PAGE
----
Study finds an on-off switch for angiogenesis

April 27, 2012
Ut finds an on-off switch for angiogenesis

Scientists from the MIRA and MESA+ research institutes at the University of Twente (The Netherlands) have discovered an ‘on/off switch’ for angiogenesis in human tissue. Their research has shown that the growth of new blood vessels can be controlled by using mechanical forces in cells. This discovery is an important step towards making the cultivation of new tissue, or even organs, possible. The researchers recently published their results in the leading scientific journal PNAS.

Many scientists are conducting research into cultivating tissues in labs. One potential application concerns reducing the need for donor organs. The chief advantage of artificially cultivated organs and is that, in principle, they have unlimited availability and of course that there are no issues with organ rejection.

Scientists are already able to cultivate smaller pieces of tissue by using stem cells. However, to proceed to the next step in terms of size, it is important that the tissue be provided with blood vessels that can supply nutrients to all cells.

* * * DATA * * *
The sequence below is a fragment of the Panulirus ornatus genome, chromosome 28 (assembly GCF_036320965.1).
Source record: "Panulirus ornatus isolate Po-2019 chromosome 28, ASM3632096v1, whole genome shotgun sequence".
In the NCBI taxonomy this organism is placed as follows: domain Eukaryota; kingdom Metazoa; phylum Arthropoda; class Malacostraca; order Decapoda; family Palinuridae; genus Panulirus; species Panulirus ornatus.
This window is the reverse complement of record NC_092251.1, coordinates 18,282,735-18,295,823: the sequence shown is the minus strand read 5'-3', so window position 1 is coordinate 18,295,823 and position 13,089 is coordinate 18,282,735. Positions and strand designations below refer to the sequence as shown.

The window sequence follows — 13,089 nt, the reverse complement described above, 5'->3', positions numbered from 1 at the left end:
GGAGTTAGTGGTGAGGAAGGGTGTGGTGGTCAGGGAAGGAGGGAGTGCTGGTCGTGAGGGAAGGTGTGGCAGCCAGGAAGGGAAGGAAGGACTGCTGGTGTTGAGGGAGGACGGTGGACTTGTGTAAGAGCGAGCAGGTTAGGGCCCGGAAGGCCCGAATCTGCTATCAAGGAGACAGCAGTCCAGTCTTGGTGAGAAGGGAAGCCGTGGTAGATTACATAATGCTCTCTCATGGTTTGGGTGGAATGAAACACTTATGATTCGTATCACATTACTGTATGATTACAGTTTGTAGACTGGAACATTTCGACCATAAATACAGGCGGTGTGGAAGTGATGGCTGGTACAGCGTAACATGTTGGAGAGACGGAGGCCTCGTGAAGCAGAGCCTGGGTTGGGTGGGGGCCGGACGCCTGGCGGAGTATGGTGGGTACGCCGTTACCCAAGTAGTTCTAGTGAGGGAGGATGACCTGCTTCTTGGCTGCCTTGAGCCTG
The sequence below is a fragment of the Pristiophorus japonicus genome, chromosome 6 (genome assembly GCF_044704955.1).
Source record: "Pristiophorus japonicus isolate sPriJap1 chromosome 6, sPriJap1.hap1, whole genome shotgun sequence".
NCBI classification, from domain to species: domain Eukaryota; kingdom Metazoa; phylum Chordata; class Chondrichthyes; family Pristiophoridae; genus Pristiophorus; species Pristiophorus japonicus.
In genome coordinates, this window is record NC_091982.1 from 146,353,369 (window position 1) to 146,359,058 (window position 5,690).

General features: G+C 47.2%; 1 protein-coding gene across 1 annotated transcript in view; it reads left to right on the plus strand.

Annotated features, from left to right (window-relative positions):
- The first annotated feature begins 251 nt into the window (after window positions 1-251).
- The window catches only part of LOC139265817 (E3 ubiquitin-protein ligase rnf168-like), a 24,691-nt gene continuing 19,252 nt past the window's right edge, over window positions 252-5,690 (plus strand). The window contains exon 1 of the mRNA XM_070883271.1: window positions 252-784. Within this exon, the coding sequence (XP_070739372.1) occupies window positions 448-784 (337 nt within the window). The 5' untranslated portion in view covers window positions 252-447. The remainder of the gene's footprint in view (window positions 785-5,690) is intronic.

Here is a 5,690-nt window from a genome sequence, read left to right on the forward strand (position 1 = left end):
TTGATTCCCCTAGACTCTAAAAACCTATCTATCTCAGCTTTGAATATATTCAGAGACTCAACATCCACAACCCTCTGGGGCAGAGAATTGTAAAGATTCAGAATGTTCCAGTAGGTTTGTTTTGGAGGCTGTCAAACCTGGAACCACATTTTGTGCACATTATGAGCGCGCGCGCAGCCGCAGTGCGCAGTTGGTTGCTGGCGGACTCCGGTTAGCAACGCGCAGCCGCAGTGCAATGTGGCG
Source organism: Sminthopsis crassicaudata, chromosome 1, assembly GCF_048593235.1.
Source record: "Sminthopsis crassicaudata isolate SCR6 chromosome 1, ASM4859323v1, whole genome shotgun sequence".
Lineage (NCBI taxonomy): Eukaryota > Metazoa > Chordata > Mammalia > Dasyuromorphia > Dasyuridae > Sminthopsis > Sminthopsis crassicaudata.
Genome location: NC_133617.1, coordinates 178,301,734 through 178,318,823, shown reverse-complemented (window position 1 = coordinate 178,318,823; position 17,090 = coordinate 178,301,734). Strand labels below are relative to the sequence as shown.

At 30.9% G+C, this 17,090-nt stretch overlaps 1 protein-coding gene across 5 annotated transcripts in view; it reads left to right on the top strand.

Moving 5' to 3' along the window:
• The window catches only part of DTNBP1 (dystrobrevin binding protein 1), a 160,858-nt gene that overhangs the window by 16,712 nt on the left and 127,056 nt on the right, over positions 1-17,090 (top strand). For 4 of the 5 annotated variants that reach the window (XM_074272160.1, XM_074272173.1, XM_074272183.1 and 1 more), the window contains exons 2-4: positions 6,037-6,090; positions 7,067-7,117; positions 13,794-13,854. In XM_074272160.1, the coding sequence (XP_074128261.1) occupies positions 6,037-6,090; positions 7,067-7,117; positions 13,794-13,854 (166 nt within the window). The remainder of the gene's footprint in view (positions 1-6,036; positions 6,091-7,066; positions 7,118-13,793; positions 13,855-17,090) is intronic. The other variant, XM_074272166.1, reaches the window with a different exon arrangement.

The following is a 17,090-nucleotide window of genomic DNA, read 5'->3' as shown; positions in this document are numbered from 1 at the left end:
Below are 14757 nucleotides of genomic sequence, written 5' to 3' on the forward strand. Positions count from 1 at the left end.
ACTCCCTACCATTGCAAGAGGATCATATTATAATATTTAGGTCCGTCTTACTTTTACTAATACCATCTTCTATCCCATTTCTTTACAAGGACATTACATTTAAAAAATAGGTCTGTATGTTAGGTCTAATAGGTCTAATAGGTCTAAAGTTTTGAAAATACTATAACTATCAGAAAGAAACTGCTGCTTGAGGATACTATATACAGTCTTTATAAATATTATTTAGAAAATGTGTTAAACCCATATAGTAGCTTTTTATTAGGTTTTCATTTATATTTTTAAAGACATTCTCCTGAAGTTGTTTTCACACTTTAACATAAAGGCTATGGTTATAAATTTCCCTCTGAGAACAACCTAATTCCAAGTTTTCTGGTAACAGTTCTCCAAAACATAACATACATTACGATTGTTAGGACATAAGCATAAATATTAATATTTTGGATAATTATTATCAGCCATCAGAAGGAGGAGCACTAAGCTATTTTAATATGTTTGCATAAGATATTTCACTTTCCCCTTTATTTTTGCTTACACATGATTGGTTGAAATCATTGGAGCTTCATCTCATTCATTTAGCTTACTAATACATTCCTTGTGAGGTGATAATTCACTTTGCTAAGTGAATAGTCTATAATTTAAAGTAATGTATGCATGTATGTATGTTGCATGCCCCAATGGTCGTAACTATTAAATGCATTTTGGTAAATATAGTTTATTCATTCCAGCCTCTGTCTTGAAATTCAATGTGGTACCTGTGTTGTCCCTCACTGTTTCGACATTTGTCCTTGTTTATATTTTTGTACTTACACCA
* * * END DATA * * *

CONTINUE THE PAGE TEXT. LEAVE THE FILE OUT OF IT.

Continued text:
When growing tissue, scientists currently use growth factors, which are specific chemical substances that initiate cells to produce blood vessel tissue. The disadvantage of these growth factors is that they are expensive and that it is extremely complicated to control the process; you need a mixture of different growth factors and the timing and proportions of the mixture are crucial.

The University of Twente researchers have now found a more natural method to initiate the process of angiogenesis. They grew so-called mesenchymal stem cells and ‘blood vessel cells’ (endothelial cells) in various three-dimensional forms. The form in which the cell cultures grew proved to determine whether and where grew. In forms with corners the cells moved further back in the corners than at the edges. This created internal mechanical tensions in the cell cultures. These mechanical tensions cause the to produce the appropriate growth factors and thus to initiate angiogenesis.

This gives researchers a method to initiate angiogenesis without administering , and this is not just relevant to cultivating tissue. Researchers also think that over time, this knowledge could be used in the battle against cancer, by inhibiting angiogenesis in the tumor’s immediate vicinity.

Explore further: Immune cells promote blood vessel formation in mouse endometriosis

More information: ‘Tissue deformation spatially modulates VEGF signaling and angiogenesis’ PNAS (2012).

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